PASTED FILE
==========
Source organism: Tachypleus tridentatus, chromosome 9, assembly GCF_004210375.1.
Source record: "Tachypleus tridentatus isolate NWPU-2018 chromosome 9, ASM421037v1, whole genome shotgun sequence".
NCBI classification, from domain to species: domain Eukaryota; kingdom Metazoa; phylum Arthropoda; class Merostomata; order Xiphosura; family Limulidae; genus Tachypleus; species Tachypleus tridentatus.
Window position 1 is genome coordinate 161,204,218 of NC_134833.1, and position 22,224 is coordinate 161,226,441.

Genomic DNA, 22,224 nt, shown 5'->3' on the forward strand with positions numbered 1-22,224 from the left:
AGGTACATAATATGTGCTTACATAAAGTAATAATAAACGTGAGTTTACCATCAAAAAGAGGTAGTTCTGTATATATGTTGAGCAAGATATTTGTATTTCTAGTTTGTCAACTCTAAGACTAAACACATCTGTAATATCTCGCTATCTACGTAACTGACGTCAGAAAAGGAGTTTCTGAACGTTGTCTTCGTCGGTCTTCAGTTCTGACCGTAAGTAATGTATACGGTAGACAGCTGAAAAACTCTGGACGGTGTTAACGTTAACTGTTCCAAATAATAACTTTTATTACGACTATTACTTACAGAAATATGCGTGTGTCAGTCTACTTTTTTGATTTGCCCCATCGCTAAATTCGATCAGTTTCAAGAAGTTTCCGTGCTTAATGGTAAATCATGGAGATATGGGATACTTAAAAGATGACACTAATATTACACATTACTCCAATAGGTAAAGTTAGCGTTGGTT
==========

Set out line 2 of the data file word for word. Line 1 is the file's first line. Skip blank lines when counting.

Source record: "Tachypleus tridentatus isolate NWPU-2018 chromosome 9, ASM421037v1, whole genome shotgun sequence".